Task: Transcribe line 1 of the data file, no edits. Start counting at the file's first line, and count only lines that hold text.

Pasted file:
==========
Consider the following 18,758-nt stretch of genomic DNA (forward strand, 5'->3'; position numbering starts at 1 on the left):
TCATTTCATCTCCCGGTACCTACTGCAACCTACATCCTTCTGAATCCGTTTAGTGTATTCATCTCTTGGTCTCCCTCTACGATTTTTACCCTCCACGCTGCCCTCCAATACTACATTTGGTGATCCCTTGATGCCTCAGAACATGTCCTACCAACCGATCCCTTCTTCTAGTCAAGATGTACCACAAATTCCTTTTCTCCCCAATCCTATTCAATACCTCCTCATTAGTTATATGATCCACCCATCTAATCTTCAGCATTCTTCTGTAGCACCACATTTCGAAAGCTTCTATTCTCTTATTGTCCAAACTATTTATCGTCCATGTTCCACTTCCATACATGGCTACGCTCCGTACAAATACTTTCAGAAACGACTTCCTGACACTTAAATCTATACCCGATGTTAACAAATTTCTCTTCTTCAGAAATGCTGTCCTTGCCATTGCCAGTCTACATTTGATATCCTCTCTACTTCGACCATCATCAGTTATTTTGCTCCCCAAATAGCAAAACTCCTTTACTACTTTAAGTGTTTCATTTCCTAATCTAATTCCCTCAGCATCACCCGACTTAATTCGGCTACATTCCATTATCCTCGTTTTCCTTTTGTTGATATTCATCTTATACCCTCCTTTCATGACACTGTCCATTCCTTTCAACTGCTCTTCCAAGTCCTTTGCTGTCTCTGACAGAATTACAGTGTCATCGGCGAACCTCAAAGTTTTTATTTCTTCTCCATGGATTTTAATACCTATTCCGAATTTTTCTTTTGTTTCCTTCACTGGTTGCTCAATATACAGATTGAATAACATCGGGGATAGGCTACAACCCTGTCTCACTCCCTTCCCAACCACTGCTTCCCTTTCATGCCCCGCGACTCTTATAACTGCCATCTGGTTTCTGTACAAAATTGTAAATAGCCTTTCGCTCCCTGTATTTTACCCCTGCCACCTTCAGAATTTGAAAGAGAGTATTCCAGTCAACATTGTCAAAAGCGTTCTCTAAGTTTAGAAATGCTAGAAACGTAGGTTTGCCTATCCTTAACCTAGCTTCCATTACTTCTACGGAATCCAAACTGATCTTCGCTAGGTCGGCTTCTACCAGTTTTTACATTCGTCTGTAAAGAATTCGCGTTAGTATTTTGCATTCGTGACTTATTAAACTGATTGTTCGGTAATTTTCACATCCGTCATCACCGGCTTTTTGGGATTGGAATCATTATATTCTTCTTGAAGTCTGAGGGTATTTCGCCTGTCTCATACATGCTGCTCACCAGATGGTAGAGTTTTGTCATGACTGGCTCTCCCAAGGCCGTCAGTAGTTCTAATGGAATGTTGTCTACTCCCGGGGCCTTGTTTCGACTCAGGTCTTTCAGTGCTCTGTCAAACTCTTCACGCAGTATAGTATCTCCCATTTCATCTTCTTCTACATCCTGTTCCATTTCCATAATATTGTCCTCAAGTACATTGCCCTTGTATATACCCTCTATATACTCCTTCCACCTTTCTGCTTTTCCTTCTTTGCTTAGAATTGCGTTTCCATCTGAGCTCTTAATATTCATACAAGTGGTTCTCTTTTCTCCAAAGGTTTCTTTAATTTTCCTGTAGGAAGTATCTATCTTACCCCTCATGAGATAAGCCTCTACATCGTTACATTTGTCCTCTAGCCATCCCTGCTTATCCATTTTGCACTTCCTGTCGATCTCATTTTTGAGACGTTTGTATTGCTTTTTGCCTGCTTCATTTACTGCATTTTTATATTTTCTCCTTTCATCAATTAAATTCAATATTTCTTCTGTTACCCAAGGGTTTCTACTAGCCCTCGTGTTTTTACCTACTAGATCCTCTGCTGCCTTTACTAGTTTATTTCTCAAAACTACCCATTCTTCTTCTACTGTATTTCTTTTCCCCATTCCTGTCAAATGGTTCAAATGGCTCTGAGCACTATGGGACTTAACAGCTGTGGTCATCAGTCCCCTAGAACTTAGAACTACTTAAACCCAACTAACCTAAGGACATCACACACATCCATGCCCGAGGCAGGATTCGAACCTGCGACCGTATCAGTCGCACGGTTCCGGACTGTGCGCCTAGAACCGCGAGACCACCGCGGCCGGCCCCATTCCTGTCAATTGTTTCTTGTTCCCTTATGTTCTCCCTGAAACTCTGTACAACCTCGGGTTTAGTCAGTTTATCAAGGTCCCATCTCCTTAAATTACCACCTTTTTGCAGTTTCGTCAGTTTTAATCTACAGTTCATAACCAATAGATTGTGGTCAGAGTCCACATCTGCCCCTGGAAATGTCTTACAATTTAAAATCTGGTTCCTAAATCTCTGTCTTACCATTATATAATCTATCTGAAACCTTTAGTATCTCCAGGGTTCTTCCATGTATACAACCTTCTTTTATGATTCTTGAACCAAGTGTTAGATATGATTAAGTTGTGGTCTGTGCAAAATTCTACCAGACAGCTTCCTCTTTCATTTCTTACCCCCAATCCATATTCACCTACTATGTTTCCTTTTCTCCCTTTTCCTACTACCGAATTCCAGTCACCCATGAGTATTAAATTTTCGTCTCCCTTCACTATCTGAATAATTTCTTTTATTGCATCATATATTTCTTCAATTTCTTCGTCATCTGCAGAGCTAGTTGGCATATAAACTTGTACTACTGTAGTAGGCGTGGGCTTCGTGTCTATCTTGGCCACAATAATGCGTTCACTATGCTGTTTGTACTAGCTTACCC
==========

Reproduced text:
Consider the following 18,758-nt stretch of genomic DNA (forward strand, 5'->3'; position numbering starts at 1 on the left):